Area Chair Duties
Film & History depends on the dedication and hard work of volunteers to conduct successful conferences. All of us thank you for volunteering to serve as an Area Chair. Your efforts are what make this all happen!
The duties of an Area Chair are as follows:
1. Solicit proposals in your area for the upcoming Film & History conference. The Film & History website (http://filmandhistory.org) has a template for our Calls for Papers. Please consult it, and follow the format, in order to ensure consistency among the Calls. As you draft your CFP, remember that this is the primary marketing tool for your area. While being clear and professional, remember to frame your Call in such a way as to generate interest and enthusiasm, as well. When your CFP is ready, submit it to Conference Coordinator Cindy Miller for review and approval (email@example.com).
2. Once your CFP has been approved, it will be ready for posting and distribution. All CFPs are posted promptly to our website, and will also be distributed to the following listservs for you (please do not duplicate this distribution; the list managers get very unhappy): h-film, h-pcaaca, screen-l, and our own listserv, FilmandHist-conference. CFPs will also be posted on the UPenn website. As Area Chair, you may identify other venues specific to your area, and distribute your CFP to them, as well as promoting your area with your colleagues at your home institution and elsewhere. Don’t be shy about contacting scholars known for their work in your area, too – they’ll generally be very pleased that you recognized their expertise, and might well take the prompt to participate.
3. As you receive proposals, send prompt acknowledgements! This is very important, not only as a professional courtesy, but also as a deterrent to multiple submissions by the same participant. Film & History follows the “One Paper Rule,” meaning that an individual may present only one paper at the conference (excluding special workshops and roundtables, or acting as chair or commentator for another session). If Area Chairs fail to acknowledge proposals promptly, the individuals submitting them are far more likely to submit them to another area, creating significant problems when it comes time for shaping panels and drafting the conference schedule.
4. Evaluate the proposals you receive within NO MORE THAN one week of their arrival. We strongly encourage you to work with individuals whose ideas have merit but whose proposals require more thought or different framing. This approach is particularly helpful to graduate students and scholars whose first language is not English. Maintain intellectual and scholarly standards, always, but offer supportive, collegial guidance and assistance when necessary. Your efforts will set the tone for their conference experience and often will be the aspect most remembered by the submitter. We want the entire process to be positive and encouraging for everyone. (We also gladly accept proposals for complete panels, but remember that every member must submit an individual abstract.)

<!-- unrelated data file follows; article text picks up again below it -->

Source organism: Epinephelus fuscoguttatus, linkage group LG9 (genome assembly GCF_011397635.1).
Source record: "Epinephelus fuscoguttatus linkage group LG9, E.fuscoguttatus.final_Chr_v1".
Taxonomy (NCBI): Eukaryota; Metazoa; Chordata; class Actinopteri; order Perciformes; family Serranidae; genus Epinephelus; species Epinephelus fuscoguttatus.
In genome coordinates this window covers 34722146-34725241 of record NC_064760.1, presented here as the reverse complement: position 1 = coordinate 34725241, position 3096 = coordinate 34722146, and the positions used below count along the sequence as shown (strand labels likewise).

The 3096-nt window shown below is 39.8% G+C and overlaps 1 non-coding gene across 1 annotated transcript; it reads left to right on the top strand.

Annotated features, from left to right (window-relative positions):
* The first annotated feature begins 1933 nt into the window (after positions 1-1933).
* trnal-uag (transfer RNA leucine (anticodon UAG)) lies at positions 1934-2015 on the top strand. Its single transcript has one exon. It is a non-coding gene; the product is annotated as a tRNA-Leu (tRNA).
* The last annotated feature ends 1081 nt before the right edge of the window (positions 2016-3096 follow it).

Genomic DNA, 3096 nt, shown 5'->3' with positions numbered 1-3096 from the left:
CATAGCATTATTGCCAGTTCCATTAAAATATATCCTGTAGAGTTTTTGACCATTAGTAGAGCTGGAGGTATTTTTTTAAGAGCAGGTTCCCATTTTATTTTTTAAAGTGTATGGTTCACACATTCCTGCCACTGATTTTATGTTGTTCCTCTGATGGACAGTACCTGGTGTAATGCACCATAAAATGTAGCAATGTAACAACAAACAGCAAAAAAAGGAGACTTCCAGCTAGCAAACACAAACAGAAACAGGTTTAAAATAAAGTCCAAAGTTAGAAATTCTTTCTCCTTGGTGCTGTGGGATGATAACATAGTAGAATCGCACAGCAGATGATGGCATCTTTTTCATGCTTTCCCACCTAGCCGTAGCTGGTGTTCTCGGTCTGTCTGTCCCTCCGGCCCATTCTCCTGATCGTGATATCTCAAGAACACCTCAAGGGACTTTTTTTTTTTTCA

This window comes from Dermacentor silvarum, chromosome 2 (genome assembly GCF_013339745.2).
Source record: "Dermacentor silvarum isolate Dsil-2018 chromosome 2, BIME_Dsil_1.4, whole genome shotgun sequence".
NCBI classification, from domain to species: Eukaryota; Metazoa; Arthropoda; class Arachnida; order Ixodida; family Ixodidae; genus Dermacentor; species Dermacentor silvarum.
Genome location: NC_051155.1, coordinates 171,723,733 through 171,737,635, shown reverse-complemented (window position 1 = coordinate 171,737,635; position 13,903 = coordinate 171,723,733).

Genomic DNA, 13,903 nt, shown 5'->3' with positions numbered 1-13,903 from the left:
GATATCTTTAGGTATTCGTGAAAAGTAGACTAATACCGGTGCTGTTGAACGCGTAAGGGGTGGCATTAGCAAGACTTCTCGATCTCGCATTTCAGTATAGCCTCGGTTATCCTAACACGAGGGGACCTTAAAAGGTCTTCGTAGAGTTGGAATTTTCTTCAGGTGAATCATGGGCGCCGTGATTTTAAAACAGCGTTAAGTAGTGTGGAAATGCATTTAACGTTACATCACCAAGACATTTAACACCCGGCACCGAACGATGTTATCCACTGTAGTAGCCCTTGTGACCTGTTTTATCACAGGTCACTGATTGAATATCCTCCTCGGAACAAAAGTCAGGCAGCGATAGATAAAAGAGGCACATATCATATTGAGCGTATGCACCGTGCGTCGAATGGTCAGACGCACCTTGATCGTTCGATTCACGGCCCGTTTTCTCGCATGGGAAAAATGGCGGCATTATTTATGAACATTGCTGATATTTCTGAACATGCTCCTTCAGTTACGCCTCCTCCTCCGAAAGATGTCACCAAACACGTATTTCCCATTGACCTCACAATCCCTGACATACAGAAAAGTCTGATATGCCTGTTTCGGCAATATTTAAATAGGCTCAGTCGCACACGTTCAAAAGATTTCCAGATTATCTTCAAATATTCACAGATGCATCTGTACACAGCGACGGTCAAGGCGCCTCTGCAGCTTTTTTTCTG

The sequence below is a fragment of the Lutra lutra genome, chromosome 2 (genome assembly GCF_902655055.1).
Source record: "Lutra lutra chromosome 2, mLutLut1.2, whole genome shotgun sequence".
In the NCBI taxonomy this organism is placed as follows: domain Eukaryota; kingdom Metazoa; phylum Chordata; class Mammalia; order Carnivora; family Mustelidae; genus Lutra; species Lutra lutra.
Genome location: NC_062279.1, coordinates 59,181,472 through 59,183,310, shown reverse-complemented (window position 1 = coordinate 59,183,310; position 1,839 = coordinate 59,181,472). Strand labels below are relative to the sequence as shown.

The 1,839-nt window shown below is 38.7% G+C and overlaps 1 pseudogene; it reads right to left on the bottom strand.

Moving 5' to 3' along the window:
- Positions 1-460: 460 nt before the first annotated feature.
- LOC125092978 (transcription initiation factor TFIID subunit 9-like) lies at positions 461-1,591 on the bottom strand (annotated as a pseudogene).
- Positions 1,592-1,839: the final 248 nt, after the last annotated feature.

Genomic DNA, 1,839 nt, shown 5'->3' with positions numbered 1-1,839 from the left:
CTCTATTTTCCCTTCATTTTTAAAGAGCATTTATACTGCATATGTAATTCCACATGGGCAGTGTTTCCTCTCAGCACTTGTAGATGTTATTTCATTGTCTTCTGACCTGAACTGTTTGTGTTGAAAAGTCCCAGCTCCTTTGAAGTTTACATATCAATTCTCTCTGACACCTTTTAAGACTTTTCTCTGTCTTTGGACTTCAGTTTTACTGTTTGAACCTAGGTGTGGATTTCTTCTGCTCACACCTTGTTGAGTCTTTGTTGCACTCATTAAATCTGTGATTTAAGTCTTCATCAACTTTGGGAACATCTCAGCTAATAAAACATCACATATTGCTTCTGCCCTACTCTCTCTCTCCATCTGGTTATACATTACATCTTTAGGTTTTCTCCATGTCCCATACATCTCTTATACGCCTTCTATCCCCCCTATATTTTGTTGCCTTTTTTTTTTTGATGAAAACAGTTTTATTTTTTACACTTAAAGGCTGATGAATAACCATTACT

5. Please note that we may extend the deadline for papers, but it is never a “given” that this will occur, so encourage all interested individuals to submit as early in the process as possible, and definitely by the posted deadline. As Area Chair, you will have some discretion for accepting late abstracts until your panels are submitted.
6. You will be asked, at several key points, to supply information regarding submissions to your area, so that we may track numbers of participants, and promote accordingly. Please supply this information in a timely fashion (within one week, max.) so that we can provide your area with the best support possible.
7. Each Area Chair will construct, title, and submit the panels for his or her area. By definition, an area should consist of at least three panels, though exceptions are made. There is no upper limit on the number of panels an area can contribute to the conference. In the past, large areas have fielded 15-18 high-quality panels – a contribution worthy of recognition! Area Chairs are also responsible for relaying any scheduling requests from presenters in their area.
8. Area Chairs will provide timely support for participants in their area, responding to questions regarding conference procedures and other concerns that presenters might have. Referrals to Cindy Miller, at firstname.lastname@example.org are always welcome, should your participants have questions or concerns you feel unable to answer. But do remember that you are a representative of the Center and the journal, so please be encouraging to your participants, many of whom will rely on your example and enthusiasm.
9. Attend the conference and chair as many panels in your area as possible, and meet your area’s participants during the conference, as part of building long-term collegial relationships within the organization. If circumstances arise that prevent you from attending the conference, please recommend another scholar who would be willing to take your place.
10. After the conference, send a brief thank-you note to your participants, solicit feedback, and forward any follow-up information to them, regarding submitting their work to the journal, etc.. Area Chairs may also want to consider scholarly projects tied to their areas.